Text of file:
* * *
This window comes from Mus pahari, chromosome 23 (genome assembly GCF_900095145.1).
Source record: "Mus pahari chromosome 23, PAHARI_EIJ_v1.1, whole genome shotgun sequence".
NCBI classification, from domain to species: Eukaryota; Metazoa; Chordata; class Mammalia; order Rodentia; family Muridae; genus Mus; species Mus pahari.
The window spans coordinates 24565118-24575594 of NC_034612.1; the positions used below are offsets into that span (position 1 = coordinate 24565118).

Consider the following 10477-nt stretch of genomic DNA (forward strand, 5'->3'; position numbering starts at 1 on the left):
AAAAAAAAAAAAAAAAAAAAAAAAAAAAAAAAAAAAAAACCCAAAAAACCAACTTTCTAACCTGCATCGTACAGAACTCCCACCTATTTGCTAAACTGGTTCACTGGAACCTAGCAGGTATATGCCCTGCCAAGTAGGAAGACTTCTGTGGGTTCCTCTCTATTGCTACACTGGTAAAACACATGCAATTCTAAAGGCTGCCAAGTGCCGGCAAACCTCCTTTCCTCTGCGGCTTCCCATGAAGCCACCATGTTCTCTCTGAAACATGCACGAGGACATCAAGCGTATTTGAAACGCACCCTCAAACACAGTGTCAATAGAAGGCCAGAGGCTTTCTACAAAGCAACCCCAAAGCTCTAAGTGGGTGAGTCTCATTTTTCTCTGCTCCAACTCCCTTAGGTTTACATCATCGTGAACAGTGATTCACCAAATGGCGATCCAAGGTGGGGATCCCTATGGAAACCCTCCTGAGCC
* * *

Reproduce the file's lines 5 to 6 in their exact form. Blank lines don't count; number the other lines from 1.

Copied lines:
Consider the following 10477-nt stretch of genomic DNA (forward strand, 5'->3'; position numbering starts at 1 on the left):
AAAAAAAAAAAAAAAAAAAAAAAAAAAAAAAAAAAAAAACCCAAAAAACCAACTTTCTAACCTGCATCGTACAGAACTCCCACCTATTTGCTAAACTGGTTCACTGGAACCTAGCAGGTATATGCCCTGCCAAGTAGGAAGACTTCTGTGGGTTCCTCTCTATTGCTACACTGGTAAAACACATGCAATTCTAAAGGCTGCCAAGTGCCGGCAAACCTCCTTTCCTCTGCGGCTTCCCATGAAGCCACCATGTTCTCTCTGAAACATGCACGAGGACATCAAGCGTATTTGAAACGCACCCTCAAACACAGTGTCAATAGAAGGCCAGAGGCTTTCTACAAAGCAACCCCAAAGCTCTAAGTGGGTGAGTCTCATTTTTCTCTGCTCCAACTCCCTTAGGTTTACATCATCGTGAACAGTGATTCACCAAATGGCGATCCAAGGTGGGGATCCCTATGGAAACCCTCCTGAGCC